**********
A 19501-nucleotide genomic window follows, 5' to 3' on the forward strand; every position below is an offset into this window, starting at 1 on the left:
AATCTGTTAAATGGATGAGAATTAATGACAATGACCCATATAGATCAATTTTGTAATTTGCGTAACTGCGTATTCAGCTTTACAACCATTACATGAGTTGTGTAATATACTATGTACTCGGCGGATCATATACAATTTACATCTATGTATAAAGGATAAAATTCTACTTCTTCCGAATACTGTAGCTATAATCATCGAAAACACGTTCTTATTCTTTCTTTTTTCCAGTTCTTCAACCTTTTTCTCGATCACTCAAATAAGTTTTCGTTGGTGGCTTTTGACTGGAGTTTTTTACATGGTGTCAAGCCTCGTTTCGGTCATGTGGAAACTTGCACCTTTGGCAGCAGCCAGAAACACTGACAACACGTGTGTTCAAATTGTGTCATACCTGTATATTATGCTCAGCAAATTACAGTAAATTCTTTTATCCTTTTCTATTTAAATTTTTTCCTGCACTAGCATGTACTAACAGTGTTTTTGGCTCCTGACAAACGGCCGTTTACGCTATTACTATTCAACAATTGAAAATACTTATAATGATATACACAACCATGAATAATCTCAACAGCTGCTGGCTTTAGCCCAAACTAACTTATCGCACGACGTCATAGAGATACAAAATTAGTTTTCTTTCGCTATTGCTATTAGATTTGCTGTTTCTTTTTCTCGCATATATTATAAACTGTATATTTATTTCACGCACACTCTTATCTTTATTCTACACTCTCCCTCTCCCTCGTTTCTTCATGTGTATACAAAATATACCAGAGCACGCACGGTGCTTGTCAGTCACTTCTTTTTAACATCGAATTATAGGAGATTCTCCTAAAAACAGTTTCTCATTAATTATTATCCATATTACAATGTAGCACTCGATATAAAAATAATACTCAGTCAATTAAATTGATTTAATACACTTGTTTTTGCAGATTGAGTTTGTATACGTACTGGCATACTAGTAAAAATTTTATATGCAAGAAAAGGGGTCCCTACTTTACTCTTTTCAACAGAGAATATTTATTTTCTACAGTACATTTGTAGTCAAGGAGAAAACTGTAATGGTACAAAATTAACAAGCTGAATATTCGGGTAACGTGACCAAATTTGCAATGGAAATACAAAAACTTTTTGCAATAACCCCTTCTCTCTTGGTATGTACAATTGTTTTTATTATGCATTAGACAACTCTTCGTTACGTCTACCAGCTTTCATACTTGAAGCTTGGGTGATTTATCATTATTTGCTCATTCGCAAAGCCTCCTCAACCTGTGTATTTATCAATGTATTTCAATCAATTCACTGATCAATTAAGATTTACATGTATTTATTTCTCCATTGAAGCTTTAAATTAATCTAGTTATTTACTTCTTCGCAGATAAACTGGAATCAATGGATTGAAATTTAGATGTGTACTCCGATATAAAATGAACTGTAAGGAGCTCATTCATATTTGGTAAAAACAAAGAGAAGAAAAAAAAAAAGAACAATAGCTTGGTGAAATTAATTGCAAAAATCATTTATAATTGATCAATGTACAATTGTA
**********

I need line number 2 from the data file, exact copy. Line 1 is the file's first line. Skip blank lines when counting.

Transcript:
AATCTGTTAAATGGATGAGAATTAATGACAATGACCCATATAGATCAATTTTGTAATTTGCGTAACTGCGTATTCAGCTTTACAACCATTACATGAGTTGTGTAATATACTATGTACTCGGCGGATCATATACAATTTACATCTATGTATAAAGGATAAAATTCTACTTCTTCCGAATACTGTAGCTATAATCATCGAAAACACGTTCTTATTCTTTCTTTTTTCCAGTTCTTCAACCTTTTTCTCGATCACTCAAATAAGTTTTCGTTGGTGGCTTTTGACTGGAGTTTTTTACATGGTGTCAAGCCTCGTTTCGGTCATGTGGAAACTTGCACCTTTGGCAGCAGCCAGAAACACTGACAACACGTGTGTTCAAATTGTGTCATACCTGTATATTATGCTCAGCAAATTACAGTAAATTCTTTTATCCTTTTCTATTTAAATTTTTTCCTGCACTAGCATGTACTAACAGTGTTTTTGGCTCCTGACAAACGGCCGTTTACGCTATTACTATTCAACAATTGAAAATACTTATAATGATATACACAACCATGAATAATCTCAACAGCTGCTGGCTTTAGCCCAAACTAACTTATCGCACGACGTCATAGAGATACAAAATTAGTTTTCTTTCGCTATTGCTATTAGATTTGCTGTTTCTTTTTCTCGCATATATTATAAACTGTATATTTATTTCACGCACACTCTTATCTTTATTCTACACTCTCCCTCTCCCTCGTTTCTTCATGTGTATACAAAATATACCAGAGCACGCACGGTGCTTGTCAGTCACTTCTTTTTAACATCGAATTATAGGAGATTCTCCTAAAAACAGTTTCTCATTAATTATTATCCATATTACAATGTAGCACTCGATATAAAAATAATACTCAGTCAATTAAATTGATTTAATACACTTGTTTTTGCAGATTGAGTTTGTATACGTACTGGCATACTAGTAAAAATTTTATATGCAAGAAAAGGGGTCCCTACTTTACTCTTTTCAACAGAGAATATTTATTTTCTACAGTACATTTGTAGTCAAGGAGAAAACTGTAATGGTACAAAATTAACAAGCTGAATATTCGGGTAACGTGACCAAATTTGCAATGGAAATACAAAAACTTTTTGCAATAACCCCTTCTCTCTTGGTATGTACAATTGTTTTTATTATGCATTAGACAACTCTTCGTTACGTCTACCAGCTTTCATACTTGAAGCTTGGGTGATTTATCATTATTTGCTCATTCGCAAAGCCTCCTCAACCTGTGTATTTATCAATGTATTTCAATCAATTCACTGATCAATTAAGATTTACATGTATTTATTTCTCCATTGAAGCTTTAAATTAATCTAGTTATTTACTTCTTCGCAGATAAACTGGAATCAATGGATTGAAATTTAGATGTGTACTCCGATATAAAATGAACTGTAAGGAGCTCATTCATATTTGGTAAAAACAAAGAGAAGAAAAAAAAAAAGAACAATAGCTTGGTGAAATTAATTGCAAAAATCATTTATAATTGATCAATGTACAATTGTA